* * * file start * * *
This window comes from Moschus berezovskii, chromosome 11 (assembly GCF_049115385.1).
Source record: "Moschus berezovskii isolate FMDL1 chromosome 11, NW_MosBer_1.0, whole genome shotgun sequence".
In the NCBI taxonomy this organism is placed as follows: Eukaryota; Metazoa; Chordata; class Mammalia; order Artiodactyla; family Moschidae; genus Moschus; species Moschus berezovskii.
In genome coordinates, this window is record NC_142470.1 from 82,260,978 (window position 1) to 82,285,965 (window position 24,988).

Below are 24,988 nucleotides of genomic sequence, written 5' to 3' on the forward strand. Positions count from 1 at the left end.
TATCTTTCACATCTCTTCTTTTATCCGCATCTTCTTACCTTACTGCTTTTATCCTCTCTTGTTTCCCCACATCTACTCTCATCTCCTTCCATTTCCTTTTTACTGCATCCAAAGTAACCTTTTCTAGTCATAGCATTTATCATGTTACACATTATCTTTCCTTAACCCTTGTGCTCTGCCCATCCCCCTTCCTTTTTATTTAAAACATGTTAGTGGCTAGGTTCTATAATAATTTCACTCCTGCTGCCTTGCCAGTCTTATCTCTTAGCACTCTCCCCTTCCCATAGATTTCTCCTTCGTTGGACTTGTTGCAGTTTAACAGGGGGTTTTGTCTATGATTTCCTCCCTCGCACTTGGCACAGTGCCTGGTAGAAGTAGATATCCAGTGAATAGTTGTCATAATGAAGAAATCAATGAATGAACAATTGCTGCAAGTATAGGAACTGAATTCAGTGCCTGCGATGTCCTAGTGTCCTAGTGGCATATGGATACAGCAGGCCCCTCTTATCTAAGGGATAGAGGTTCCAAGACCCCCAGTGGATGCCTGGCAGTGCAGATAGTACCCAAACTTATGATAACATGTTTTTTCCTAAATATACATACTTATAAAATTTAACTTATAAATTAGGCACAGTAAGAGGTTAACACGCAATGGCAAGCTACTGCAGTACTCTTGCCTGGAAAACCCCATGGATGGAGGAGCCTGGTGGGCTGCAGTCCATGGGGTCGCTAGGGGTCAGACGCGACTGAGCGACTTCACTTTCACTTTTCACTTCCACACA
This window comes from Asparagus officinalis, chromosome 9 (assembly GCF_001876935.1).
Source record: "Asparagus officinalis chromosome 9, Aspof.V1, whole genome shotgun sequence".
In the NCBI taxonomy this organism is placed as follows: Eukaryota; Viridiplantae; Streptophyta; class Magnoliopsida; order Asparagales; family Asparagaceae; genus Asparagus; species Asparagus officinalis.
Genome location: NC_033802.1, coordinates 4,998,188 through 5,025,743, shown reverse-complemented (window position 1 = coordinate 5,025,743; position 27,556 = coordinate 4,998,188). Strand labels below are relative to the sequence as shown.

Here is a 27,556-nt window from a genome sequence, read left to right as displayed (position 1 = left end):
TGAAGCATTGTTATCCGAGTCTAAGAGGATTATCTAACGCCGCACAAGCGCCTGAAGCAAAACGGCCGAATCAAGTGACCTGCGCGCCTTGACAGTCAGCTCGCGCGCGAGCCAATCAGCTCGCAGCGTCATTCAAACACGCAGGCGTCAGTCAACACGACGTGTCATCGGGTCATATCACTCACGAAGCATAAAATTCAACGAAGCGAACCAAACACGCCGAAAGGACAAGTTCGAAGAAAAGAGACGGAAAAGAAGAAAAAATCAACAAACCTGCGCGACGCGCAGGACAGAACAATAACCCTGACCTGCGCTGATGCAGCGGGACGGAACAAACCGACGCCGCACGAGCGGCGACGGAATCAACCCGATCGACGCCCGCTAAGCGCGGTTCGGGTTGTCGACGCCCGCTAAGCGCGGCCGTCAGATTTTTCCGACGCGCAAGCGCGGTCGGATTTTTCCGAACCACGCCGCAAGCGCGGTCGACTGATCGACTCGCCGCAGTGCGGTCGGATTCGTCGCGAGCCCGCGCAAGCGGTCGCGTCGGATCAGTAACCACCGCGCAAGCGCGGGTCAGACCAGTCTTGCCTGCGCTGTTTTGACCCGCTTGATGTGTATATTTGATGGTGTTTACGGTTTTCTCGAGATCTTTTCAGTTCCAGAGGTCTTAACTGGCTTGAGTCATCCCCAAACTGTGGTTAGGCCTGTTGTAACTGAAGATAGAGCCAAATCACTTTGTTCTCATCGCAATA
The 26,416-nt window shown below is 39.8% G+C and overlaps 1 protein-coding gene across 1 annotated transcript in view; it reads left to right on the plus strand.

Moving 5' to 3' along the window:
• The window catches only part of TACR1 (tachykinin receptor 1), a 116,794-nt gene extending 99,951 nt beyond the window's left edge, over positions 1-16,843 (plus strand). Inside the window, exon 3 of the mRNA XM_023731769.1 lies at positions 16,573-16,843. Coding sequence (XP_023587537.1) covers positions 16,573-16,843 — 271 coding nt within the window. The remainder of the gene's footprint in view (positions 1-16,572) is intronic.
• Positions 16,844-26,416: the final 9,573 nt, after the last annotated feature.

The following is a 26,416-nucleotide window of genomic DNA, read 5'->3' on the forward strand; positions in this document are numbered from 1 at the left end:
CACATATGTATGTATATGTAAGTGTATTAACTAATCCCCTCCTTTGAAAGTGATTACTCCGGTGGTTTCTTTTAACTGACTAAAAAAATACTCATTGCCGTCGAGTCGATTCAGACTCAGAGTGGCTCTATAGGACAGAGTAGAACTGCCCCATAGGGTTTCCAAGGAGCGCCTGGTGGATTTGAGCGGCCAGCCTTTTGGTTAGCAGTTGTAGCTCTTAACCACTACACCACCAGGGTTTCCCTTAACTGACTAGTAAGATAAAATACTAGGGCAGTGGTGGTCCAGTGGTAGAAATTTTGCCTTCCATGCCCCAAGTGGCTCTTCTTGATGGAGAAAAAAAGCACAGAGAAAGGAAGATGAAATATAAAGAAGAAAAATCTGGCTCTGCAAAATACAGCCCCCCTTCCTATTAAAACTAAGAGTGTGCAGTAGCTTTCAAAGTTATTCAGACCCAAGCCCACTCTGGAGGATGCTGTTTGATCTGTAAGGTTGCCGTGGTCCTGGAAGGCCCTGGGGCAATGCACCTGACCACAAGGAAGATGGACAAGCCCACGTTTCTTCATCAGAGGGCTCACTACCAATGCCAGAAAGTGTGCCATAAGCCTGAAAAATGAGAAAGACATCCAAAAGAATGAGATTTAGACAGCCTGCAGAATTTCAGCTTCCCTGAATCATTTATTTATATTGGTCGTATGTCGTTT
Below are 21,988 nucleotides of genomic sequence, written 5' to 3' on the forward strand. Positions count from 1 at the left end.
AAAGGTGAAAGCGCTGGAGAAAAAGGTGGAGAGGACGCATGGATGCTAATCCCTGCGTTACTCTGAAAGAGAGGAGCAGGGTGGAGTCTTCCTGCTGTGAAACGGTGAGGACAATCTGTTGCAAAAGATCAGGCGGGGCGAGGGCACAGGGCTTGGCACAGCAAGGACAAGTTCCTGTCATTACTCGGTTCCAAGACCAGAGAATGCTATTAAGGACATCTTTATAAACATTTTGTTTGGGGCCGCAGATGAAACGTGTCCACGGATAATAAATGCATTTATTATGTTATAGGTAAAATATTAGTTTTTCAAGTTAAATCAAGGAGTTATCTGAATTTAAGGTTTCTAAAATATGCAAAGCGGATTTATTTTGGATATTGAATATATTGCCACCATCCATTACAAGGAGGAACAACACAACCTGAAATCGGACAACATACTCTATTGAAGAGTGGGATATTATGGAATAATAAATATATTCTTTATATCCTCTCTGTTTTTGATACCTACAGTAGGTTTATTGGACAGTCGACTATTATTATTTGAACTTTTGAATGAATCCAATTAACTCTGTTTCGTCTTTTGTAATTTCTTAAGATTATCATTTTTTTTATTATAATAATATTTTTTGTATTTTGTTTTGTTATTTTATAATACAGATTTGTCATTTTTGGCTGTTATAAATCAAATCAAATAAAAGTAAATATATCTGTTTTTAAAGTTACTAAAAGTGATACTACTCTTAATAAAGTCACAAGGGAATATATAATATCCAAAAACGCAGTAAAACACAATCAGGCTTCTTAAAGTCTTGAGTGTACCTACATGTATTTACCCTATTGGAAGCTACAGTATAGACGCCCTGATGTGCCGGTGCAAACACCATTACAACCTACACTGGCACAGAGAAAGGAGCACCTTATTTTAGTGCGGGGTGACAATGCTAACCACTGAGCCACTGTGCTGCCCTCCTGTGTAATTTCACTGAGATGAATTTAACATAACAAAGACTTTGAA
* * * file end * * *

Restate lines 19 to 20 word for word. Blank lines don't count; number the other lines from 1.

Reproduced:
Below are 21,988 nucleotides of genomic sequence, written 5' to 3' on the forward strand. Positions count from 1 at the left end.
AAAGGTGAAAGCGCTGGAGAAAAAGGTGGAGAGGACGCATGGATGCTAATCCCTGCGTTACTCTGAAAGAGAGGAGCAGGGTGGAGTCTTCCTGCTGTGAAACGGTGAGGACAATCTGTTGCAAAAGATCAGGCGGGGCGAGGGCACAGGGCTTGGCACAGCAAGGACAAGTTCCTGTCATTACTCGGTTCCAAGACCAGAGAATGCTATTAAGGACATCTTTATAAACATTTTGTTTGGGGCCGCAGATGAAACGTGTCCACGGATAATAAATGCATTTATTATGTTATAGGTAAAATATTAGTTTTTCAAGTTAAATCAAGGAGTTATCTGAATTTAAGGTTTCTAAAATATGCAAAGCGGATTTATTTTGGATATTGAATATATTGCCACCATCCATTACAAGGAGGAACAACACAACCTGAAATCGGACAACATACTCTATTGAAGAGTGGGATATTATGGAATAATAAATATATTCTTTATATCCTCTCTGTTTTTGATACCTACAGTAGGTTTATTGGACAGTCGACTATTATTATTTGAACTTTTGAATGAATCCAATTAACTCTGTTTCGTCTTTTGTAATTTCTTAAGATTATCATTTTTTTTATTATAATAATATTTTTTGTATTTTGTTTTGTTATTTTATAATACAGATTTGTCATTTTTGGCTGTTATAAATCAAATCAAATAAAAGTAAATATATCTGTTTTTAAAGTTACTAAAAGTGATACTACTCTTAATAAAGTCACAAGGGAATATATAATATCCAAAAACGCAGTAAAACACAATCAGGCTTCTTAAAGTCTTGAGTGTACCTACATGTATTTACCCTATTGGAAGCTACAGTATAGACGCCCTGATGTGCCGGTGCAAACACCATTACAACCTACACTGGCACAGAGAAAGGAGCACCTTATTTTAGTGCGGGGTGACAATGCTAACCACTGAGCCACTGTGCTGCCCTCCTGTGTAATTTCACTGAGATGAATTTAACATAACAAAGACTTTGAA